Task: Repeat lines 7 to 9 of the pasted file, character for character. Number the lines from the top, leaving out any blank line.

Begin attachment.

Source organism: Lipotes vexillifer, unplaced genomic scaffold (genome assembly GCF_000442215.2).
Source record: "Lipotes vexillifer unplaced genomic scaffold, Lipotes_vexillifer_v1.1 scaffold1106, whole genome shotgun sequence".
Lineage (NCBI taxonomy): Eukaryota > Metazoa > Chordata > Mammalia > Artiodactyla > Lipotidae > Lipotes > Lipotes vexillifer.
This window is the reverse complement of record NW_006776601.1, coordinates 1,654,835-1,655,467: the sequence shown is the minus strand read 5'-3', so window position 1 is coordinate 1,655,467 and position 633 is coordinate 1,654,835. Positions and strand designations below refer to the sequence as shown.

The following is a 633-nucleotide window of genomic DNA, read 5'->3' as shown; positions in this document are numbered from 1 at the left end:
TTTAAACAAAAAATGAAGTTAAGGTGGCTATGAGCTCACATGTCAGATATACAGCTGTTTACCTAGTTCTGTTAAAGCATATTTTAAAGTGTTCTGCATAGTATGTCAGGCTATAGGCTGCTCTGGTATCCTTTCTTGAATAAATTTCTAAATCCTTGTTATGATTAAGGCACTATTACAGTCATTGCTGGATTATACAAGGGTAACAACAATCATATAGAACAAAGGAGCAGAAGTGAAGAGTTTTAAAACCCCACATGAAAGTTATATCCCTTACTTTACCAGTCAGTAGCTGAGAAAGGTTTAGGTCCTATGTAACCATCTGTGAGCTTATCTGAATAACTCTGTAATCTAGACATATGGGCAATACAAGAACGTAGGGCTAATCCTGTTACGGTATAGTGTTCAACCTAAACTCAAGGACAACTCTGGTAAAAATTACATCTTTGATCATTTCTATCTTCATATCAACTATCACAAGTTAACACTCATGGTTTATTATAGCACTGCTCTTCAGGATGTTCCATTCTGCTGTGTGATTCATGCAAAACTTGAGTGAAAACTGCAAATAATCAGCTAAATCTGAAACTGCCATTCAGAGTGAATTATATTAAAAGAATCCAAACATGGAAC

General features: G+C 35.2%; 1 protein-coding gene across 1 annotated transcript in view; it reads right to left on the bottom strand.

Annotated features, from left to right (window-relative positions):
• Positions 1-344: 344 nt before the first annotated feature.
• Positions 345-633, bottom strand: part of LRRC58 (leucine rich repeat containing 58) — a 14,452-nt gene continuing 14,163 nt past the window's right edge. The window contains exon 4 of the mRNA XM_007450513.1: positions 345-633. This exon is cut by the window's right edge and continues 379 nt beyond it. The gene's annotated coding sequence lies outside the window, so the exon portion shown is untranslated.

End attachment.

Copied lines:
General features: G+C 35.2%; 1 protein-coding gene across 1 annotated transcript in view; it reads right to left on the bottom strand.

Annotated features, from left to right (window-relative positions):
• Positions 1-344: 344 nt before the first annotated feature.